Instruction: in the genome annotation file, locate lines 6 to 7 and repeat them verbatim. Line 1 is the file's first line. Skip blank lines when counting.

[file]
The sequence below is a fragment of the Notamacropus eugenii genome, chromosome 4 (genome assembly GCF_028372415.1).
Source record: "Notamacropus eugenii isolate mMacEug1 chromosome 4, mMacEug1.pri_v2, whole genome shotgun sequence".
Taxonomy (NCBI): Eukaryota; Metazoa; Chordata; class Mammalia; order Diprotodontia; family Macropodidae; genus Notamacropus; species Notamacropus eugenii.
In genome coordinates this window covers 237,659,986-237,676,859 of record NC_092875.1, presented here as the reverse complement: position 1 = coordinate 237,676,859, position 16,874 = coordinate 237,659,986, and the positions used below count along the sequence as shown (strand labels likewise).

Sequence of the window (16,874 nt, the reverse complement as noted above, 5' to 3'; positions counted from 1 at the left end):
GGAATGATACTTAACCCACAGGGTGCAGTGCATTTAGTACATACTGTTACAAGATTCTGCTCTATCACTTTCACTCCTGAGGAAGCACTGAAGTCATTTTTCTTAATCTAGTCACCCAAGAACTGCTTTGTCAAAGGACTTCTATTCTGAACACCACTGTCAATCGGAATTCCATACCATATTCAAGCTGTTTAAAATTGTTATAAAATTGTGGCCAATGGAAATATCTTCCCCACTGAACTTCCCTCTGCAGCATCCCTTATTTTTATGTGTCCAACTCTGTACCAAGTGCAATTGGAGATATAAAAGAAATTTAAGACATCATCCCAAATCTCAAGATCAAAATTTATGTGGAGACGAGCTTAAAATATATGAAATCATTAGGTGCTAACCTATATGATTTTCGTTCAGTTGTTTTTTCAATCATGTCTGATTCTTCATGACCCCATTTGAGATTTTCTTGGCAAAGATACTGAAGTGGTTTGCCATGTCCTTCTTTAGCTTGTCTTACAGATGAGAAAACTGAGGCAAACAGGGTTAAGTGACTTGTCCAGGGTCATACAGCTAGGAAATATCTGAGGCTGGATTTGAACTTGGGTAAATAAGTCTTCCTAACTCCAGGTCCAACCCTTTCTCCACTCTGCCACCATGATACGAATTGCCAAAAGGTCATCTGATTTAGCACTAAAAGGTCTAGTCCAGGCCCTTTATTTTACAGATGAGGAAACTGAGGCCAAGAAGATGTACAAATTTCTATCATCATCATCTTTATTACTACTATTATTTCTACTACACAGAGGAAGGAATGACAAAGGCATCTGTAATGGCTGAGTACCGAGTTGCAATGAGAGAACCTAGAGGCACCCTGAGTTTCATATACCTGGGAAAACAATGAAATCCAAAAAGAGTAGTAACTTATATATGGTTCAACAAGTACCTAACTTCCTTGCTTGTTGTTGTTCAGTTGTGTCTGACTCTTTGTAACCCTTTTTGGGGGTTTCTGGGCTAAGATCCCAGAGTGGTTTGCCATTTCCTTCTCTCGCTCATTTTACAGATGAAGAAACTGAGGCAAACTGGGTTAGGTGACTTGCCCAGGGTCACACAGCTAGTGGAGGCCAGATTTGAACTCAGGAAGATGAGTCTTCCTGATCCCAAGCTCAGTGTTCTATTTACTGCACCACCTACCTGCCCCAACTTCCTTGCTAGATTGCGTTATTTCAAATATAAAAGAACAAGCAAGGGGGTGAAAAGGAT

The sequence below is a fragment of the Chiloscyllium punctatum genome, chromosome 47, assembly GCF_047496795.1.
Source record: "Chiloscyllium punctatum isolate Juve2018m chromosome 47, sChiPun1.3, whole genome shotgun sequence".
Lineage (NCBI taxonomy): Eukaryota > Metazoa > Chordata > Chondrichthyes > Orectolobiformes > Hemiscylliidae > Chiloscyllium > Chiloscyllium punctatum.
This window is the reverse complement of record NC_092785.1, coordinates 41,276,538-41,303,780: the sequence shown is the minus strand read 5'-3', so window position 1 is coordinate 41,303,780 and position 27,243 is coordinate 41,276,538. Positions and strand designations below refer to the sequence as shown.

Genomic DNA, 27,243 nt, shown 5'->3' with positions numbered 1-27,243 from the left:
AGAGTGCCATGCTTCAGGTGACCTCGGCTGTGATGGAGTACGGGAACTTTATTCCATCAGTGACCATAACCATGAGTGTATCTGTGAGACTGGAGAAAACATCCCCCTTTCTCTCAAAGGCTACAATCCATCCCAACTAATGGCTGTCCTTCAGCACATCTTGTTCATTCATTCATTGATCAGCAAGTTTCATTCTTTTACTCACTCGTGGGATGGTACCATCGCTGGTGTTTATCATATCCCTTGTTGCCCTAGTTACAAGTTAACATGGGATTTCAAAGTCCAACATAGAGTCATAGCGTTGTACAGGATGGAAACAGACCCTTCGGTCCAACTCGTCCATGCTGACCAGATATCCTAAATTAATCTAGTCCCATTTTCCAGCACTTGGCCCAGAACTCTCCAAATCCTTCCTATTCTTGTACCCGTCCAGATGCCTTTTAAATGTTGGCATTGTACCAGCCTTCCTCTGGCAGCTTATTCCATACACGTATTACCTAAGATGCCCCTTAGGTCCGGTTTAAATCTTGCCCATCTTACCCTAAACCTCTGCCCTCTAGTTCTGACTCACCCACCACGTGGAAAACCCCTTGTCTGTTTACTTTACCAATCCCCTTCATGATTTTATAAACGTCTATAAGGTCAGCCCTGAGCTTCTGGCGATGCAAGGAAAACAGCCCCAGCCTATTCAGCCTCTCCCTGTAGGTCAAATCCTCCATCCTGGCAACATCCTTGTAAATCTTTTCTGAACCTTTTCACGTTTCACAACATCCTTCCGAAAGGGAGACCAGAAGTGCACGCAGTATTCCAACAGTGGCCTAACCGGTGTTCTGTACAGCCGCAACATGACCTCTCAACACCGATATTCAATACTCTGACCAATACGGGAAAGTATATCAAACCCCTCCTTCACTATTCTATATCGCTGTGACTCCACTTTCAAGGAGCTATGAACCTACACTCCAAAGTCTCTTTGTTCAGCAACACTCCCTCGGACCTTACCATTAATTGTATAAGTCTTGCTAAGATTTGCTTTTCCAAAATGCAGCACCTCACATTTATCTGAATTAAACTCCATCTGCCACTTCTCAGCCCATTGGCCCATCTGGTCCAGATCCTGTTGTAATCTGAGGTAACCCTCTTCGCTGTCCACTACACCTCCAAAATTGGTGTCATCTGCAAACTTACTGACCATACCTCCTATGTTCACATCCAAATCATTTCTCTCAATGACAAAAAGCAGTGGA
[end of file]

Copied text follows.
GGAATGATACTTAACCCACAGGGTGCAGTGCATTTAGTACATACTGTTACAAGATTCTGCTCTATCACTTTCACTCCTGAGGAAGCACTGAAGTCATTTTTCTTAATCTAGTCACCCAAGAACTGCTTTGTCAAAGGACTTCTATTCTGAACACCACTGTCAATCGGAATTCCATACCATATTCAAGCTGTTTAAAATTGTTATAAAATTGTGGCCAATGGAAATATCTTCCCCACTGAACTTCCCTCTGCAGCATCCCTTATTTTTATGTGTCCAACTCTGTACCAAGTGCAATTGGAGATATAAAAGAAATTTAAGACATCATCCCAAATCTCAAGATCAAAATTTATGTGGAGACGAGCTTAAAATATATGAAATCATTAGGTGCTAACCTATATGATTTTCGTTCAGTTGTTTTTTCAATCATGTCTGATTCTTCATGACCCCATTTGAGATTTTCTTGGCAAAGATACTGAAGTGGTTTGCCATGTCCTTCTTTAGCTTGTCTTACAGATGAGAAAACTGAGGCAAACAGGGTTAAGTGACTTGTCCAGGGTCATACAGCTAGGAAATATCTGAGGCTGGATTTGAACTTGGGTAAATAAGTCTTCCTAACTCCAGGTCCAACCCTTTCTCCACTCTGCCACCATGATACGAATTGCCAAAAGGTCATCTGATTTAGCACTAAAAGGTCTAGTCCAGGCCCTTTATTTTACAGATGAGGAAACTGAGGCCAAGAAGATGTACAAATTTCTATCATCATCATCTTTATTACTACTATTATTTCTACTACACAGAGGAAGGAATGACAAAGGCATCTGTAATGGCTGAGTACCGAGTTGCAATGAGAGAACCTAGAGGCACCCTGAGTTTCATATACCTGGGAAAACAATGAAATCCAAAAAGAGTAGTAACTTATATATGGTTCAACAAGTACCTAACTTCCTTGCTTGTTGTTGTTCAGTTGTGTCTGACTCTTTGTAACCCTTTTTGGGGGTTTCTGGGCTAAGATCCCAGAGTGGTTTGCCATTTCCTTCTCTCGCTCATTTTACAGATGAAGAAACTGAGGCAAACTGGGTTAGGTGACTTGCCCAGGGTCACACAGCTAGTGGAGGCCAGATTTGAACTCAGGAAGATGAGTCTTCCTGATCCCAAGCTCAGTGTTCTATTTACTGCACCACCTACCTGCCCCAACTTCCTTGCTAGATTGCGTTATTTCAAATATAAAAGAACAAGCAAGGGGGTGAAAAGGAT

The sequence below is a fragment of the Chiloscyllium punctatum genome, chromosome 47, assembly GCF_047496795.1.